How to file bankruptcy with no money?

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Filing for bankruptcy can be a daunting process, especially if you find yourself in a situation where you have no money to spare. However, it is important to remember that bankruptcy is designed to provide relief for individuals facing financial hardship. In this article, we will explore the steps you can take to file for bankruptcy with no money and seek the fresh start you need.

Understanding Bankruptcy

Before delving into the process of filing for bankruptcy with no money, it is crucial to have a basic understanding of what bankruptcy entails. Bankruptcy is a legal process that allows individuals or businesses to eliminate or repay their debts under the protection of the court. It is important to note that bankruptcy should be considered as a last resort, and seeking professional advice from a bankruptcy attorney is highly recommended.

Qualifying for Bankruptcy

To file for bankruptcy, you must meet certain eligibility criteria. The most common types of bankruptcy for individuals are Chapter 7 and Chapter 13 bankruptcy.

Chapter 7 Bankruptcy: This type of bankruptcy is often referred to as “liquidation bankruptcy” and involves the sale of non-exempt assets to repay creditors. To qualify for Chapter 7 bankruptcy, you must pass the means test, which compares your income to the median income in your state. If you have no income or your income is below the median, you may be eligible for Chapter 7 bankruptcy.

Chapter 13 Bankruptcy: Unlike Chapter 7, Chapter 13 bankruptcy involves creating a repayment plan to pay off your debts over a period of three to five years. This type of bankruptcy is suitable for individuals with a regular income who can afford to make monthly payments. If you have no income, Chapter 13 bankruptcy may not be an option for you.

If you have no money to hire a bankruptcy attorney, you may be able to find pro bono legal assistance. Pro bono services are provided by lawyers who offer their services free of charge to individuals who cannot afford legal representation. There are various organizations and legal aid clinics that specialize in providing pro bono assistance for bankruptcy cases. Research local resources or reach out to your state’s bar association for recommendations.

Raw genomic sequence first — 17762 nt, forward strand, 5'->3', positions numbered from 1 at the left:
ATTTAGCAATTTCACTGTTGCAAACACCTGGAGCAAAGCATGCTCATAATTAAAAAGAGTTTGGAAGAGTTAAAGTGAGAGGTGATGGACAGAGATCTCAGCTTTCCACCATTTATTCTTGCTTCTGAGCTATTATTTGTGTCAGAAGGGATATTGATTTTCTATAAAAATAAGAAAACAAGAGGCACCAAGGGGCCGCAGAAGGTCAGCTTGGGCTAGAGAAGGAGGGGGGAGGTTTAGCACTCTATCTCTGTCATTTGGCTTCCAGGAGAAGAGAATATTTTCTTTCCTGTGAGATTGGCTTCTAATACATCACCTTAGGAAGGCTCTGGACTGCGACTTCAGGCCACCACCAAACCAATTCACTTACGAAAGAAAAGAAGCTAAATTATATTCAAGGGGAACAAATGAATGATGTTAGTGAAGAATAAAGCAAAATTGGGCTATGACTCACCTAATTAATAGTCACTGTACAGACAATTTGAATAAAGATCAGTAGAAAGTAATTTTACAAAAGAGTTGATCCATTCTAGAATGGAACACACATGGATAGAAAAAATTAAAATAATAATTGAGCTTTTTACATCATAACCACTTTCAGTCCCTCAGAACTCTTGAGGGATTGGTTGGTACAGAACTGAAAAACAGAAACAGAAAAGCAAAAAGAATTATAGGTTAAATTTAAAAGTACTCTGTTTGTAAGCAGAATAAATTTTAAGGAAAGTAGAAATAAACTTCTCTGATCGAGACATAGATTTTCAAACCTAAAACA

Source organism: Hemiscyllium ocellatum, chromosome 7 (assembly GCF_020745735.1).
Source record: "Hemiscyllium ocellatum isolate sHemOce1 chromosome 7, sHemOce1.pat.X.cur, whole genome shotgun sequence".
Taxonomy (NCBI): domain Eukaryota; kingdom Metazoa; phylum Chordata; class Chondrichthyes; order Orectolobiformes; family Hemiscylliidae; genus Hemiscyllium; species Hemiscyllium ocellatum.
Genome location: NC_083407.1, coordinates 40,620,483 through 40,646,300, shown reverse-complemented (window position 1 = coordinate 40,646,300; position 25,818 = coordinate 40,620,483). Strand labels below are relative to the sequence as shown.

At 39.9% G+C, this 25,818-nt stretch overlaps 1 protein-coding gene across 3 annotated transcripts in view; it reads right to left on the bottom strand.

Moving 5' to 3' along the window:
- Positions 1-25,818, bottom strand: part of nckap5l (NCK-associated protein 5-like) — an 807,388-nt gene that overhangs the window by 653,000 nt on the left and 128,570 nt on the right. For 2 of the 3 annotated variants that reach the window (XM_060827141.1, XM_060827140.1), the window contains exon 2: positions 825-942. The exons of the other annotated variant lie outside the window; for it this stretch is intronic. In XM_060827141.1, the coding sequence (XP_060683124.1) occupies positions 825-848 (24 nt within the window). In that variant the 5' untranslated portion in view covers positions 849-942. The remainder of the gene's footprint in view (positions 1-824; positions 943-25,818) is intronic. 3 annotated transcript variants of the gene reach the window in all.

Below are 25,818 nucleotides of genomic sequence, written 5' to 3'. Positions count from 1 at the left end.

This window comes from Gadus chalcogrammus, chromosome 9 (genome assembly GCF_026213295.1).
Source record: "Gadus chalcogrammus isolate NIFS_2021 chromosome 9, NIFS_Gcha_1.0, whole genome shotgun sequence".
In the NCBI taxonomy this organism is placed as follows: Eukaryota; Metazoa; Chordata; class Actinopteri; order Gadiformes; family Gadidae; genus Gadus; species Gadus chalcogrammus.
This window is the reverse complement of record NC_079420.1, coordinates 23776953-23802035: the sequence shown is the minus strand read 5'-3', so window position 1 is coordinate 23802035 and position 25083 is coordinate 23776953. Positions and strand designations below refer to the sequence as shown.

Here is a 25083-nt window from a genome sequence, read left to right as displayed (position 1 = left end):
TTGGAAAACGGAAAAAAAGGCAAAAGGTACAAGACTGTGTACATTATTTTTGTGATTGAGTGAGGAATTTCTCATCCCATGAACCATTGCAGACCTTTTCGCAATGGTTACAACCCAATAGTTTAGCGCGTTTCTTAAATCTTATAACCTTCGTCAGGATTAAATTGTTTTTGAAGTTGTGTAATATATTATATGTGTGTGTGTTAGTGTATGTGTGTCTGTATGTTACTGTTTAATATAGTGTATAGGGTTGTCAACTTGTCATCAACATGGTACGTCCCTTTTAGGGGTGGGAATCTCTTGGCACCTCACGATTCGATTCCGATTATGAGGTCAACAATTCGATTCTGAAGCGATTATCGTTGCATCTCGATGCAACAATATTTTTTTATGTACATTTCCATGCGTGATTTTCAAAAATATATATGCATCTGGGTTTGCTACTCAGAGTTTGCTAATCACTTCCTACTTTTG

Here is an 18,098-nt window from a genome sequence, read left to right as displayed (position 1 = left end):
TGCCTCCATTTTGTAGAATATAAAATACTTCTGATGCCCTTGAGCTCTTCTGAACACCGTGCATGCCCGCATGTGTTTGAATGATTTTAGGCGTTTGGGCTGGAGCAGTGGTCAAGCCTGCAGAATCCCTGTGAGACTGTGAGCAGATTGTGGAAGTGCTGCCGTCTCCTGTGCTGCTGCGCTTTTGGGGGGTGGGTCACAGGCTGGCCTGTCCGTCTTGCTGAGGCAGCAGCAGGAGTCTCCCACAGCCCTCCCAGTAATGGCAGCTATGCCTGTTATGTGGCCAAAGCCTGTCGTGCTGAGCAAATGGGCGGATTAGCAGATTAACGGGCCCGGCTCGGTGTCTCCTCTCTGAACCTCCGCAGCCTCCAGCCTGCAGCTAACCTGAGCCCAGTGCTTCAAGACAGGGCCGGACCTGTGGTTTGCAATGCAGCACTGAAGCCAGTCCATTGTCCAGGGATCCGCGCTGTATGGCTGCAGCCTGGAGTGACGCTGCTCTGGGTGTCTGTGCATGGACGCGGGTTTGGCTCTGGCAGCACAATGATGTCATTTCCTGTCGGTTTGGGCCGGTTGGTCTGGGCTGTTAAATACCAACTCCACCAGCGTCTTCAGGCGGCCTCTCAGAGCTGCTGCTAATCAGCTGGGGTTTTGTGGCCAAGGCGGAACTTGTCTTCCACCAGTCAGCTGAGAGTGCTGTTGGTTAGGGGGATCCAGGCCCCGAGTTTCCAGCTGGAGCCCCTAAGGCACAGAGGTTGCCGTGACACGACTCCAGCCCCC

Filing Fee Waiver

When filing for bankruptcy, there is typically a filing fee involved. However, if you have no money, you may be eligible for a filing fee waiver. The court has provisions in place to waive the filing fee for individuals who cannot afford to pay. To request a fee waiver, you will need to submit a fee waiver application along with supporting documentation that demonstrates your financial hardship.

Completing the Bankruptcy Forms

Filing for bankruptcy requires completing a series of forms that provide detailed information about your financial situation. These forms can be complex, but it is essential to provide accurate and complete information. Filling out the forms incorrectly or omitting information can lead to delays or even dismissal of your bankruptcy case. Consider seeking assistance from a bankruptcy self-help center or pro bono legal services to ensure the forms are completed correctly.

Attending Credit Counseling

Before filing for bankruptcy, individuals are required to attend credit counseling from an approved agency. This counseling session aims to provide you with information and resources to help you evaluate your financial situation and explore alternatives to bankruptcy. The cost of credit counseling can be waived if you have no money to pay for it. Ensure you choose a counseling agency approved by the United States Trustee Program.


Filing for bankruptcy with no money may seem like an overwhelming task, but it is not impossible. By understanding the bankruptcy process, seeking pro bono legal assistance, exploring fee waivers, completing the necessary forms accurately, and attending credit counseling, you can navigate the bankruptcy process even with limited financial resources. Remember, bankruptcy is designed to provide a fresh start for individuals facing financial hardship.


– United States Courts:
– Legal Services Corporation:
– American Bar Association:
– United States Trustee Program: